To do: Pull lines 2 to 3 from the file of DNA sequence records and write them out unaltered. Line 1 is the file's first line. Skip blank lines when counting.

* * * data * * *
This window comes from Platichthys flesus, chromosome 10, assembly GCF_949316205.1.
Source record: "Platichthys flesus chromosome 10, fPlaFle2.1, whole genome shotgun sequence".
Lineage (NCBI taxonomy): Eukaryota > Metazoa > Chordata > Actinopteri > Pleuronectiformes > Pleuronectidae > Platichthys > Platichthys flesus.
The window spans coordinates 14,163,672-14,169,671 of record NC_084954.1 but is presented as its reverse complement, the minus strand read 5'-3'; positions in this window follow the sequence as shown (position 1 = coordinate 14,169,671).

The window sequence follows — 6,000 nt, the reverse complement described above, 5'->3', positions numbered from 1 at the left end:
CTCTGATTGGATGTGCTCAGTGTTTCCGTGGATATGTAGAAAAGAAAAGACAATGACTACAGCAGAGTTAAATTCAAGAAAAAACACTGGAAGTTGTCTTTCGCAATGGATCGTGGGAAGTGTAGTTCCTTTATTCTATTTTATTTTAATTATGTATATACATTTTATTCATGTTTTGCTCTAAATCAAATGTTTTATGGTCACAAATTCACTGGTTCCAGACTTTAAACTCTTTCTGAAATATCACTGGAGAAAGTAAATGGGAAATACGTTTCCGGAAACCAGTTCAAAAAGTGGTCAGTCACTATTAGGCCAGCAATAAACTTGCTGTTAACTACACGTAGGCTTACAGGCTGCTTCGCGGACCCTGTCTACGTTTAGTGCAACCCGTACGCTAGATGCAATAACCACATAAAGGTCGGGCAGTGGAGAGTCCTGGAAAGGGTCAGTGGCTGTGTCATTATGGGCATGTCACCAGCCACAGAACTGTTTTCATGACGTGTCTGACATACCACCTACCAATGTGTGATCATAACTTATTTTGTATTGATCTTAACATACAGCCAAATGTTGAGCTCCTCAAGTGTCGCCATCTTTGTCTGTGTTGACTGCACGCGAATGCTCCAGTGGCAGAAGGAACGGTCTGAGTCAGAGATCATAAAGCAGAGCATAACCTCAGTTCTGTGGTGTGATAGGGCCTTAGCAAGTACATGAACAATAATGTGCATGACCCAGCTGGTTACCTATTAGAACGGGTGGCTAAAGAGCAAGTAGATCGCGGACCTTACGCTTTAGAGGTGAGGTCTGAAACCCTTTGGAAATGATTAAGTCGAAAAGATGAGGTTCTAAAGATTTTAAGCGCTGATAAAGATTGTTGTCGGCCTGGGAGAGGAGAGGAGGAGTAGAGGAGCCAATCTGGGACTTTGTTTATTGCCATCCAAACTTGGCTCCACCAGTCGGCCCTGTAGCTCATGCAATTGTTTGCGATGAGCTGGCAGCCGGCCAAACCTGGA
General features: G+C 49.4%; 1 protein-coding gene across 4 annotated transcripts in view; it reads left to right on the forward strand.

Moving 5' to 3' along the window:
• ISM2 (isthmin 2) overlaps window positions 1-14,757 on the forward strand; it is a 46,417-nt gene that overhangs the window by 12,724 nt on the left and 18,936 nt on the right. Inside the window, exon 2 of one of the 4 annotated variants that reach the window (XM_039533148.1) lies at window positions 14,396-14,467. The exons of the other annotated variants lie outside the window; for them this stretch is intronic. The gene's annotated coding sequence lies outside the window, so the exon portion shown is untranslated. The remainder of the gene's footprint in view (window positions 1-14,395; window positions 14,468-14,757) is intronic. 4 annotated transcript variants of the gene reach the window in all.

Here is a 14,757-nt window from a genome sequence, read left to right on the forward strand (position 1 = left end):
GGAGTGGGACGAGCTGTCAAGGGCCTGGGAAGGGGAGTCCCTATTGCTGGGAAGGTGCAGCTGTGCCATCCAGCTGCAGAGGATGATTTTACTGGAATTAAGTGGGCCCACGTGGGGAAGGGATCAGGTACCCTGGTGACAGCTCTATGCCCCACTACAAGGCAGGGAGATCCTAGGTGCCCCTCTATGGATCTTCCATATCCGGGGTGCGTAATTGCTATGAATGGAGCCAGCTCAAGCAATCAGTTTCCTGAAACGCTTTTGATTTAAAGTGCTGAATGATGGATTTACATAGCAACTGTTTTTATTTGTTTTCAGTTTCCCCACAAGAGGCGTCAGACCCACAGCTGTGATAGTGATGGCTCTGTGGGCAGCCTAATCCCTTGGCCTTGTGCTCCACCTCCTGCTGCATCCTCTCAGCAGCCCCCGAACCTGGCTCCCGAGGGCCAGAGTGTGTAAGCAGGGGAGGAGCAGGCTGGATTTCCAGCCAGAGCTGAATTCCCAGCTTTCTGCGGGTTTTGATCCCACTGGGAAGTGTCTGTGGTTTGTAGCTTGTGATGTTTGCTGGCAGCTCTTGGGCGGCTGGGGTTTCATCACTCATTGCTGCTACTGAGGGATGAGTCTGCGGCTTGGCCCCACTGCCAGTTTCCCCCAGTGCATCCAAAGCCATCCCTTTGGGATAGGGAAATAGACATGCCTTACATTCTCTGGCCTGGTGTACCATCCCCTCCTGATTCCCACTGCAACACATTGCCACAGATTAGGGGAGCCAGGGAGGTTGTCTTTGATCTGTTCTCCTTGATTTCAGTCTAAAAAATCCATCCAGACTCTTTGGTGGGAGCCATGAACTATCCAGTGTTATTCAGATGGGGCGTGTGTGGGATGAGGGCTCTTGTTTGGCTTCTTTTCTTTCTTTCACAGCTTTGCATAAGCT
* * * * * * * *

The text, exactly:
Source record: "Platichthys flesus chromosome 10, fPlaFle2.1, whole genome shotgun sequence".
Lineage (NCBI taxonomy): Eukaryota > Metazoa > Chordata > Actinopteri > Pleuronectiformes > Pleuronectidae > Platichthys > Platichthys flesus.